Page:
Volume 563, March 2014
|Number of page(s)||12|
|Published online||17 March 2014|
Galactic cosmic rays measured by UVS on Voyager 1 and the end of the modulation
Is the upwind heliopause a collapsed charge-exchange layer?
GEPI Observatoire de Paris, CNRS, Université Paris Diderot,
Place Jules Janssen,
2 LATMOS, Université de Versailles Saint Quentin, INSU/CNRS, 11 Bd D’Alembert, 78200 Guyancourt, France
3 Lunar and Planetary Laboratory, University of Arizona, Tucson, USA
Accepted: 31 December 2013
The detectors of the Ultraviolet Spectrographs (UVS) on Voyager 1/2 are recording a background intensity that was earlier assigned mainly to disintegrations in the radio-isotope thermoelectric generator and systematically subtracted from the signal to infer photon counting. Here, we show that it arises instead from galactic cosmic rays (GCRs). We show the GCR flux measured by UVS on Voyager 1 from 1992 to August 2013, and by comparing to data from the GCR dedicated detectors, we estimate the energy range responsible for this UVS signal, which is around 300 MeV, and the response of UVS to the GCR anisotropy. After the abrupt jumps of May and August 2012, the count rate has been only slightly fluctuating around a constant value. However, comparing it to the data from the Low Energy Charge Particle Experiment (LECP) and the Cosmic Ray Subsystem (CRS) shows that those small variations are only responses to a varying anisotropy and not to a flux change. Taking advantage of the similarity in energy range to one of the products of the CRS instrument suite, we use the ratio between the two independent signals as a proxy for the temporal evolution of the GCR spectral slope around the 300 MeV range. We show that this slope remained unchanged since August 2012 and find strong evidence that it will no longer vary, implying the end of the heliospheric modulation at those energies, and that Voyager 1 at this date is near or past the heliopause. The origin of this unexpectedly narrow and stagnating inner heliosheath is still unclear, and we discuss the potential effects of low solar wind speed episodes and subsequent self-amplified charge-exchange with interstellar neutrals, as a source of deceleration and collapse. We suggest that the quasi-static region encountered by Voyager 1 may be related to such effects, triggered by the strong solar-maximum variability. This did not happen for Voyager 2 due to its trajectory at an angle further from the heliosphere axis and a later termination shock crossing. The existence on the upwind side of a mixing layer formed by charge transfer instead of a pure plasma contact discontinuity could explain various Voyager 1 observations.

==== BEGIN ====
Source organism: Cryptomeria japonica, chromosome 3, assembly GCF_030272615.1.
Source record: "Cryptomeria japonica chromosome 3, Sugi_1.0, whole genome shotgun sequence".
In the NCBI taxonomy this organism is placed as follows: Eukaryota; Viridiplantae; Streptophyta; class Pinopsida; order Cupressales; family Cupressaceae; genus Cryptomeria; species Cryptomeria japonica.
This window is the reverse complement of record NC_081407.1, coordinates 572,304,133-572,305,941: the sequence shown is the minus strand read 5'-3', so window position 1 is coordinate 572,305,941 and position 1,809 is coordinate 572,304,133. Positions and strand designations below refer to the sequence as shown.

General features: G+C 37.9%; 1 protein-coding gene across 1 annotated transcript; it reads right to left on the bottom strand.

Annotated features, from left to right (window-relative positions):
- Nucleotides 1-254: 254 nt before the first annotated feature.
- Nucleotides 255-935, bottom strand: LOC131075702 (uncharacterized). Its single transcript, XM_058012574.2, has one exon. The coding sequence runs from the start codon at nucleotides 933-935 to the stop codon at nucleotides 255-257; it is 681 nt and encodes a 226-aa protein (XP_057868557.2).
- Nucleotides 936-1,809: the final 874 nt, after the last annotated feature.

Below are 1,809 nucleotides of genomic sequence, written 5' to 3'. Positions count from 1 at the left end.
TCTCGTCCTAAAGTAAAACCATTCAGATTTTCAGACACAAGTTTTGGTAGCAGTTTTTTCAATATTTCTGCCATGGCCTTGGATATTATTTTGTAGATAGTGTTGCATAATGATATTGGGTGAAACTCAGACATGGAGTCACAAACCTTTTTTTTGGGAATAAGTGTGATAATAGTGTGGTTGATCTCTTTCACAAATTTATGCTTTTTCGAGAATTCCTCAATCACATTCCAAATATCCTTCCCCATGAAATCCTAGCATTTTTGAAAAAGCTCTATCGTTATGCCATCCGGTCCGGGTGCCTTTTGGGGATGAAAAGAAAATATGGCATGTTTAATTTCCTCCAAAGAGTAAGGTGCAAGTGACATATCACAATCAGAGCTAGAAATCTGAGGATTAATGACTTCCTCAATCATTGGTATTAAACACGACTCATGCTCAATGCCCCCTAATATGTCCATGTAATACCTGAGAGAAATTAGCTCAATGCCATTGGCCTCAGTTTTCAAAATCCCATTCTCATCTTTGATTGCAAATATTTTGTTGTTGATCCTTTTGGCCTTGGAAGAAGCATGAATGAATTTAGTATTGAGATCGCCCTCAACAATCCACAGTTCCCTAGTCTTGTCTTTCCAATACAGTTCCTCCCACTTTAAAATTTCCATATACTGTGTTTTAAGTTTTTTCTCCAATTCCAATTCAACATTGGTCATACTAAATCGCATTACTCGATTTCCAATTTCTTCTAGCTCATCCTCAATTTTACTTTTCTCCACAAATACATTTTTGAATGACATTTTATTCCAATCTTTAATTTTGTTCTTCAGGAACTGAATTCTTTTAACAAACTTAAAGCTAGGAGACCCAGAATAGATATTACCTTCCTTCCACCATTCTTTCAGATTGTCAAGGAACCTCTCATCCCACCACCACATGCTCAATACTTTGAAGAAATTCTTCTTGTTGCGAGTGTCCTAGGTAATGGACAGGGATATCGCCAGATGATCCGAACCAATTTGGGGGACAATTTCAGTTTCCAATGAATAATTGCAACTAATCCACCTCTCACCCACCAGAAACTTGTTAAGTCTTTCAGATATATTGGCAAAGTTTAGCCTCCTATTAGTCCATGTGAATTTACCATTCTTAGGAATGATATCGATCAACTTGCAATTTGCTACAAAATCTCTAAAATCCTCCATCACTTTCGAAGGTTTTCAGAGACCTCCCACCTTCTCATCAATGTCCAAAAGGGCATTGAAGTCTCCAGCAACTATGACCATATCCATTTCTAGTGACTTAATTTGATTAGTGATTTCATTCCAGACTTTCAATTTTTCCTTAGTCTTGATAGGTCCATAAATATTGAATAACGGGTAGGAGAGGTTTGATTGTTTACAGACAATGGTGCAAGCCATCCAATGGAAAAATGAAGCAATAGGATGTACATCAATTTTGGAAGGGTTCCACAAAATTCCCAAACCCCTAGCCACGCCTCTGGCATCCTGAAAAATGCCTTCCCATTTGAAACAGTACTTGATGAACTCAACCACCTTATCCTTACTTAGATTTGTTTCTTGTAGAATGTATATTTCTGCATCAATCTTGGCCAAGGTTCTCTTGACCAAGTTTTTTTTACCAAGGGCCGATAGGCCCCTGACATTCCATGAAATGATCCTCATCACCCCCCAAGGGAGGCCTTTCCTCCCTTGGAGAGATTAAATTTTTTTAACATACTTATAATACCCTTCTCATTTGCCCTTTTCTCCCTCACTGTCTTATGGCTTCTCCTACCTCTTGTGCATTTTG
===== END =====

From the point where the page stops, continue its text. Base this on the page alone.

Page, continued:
Key words: plasmas / solar wind / cosmic rays / local insterstellar matter / Sun: heliosphere
© ESO, 2014
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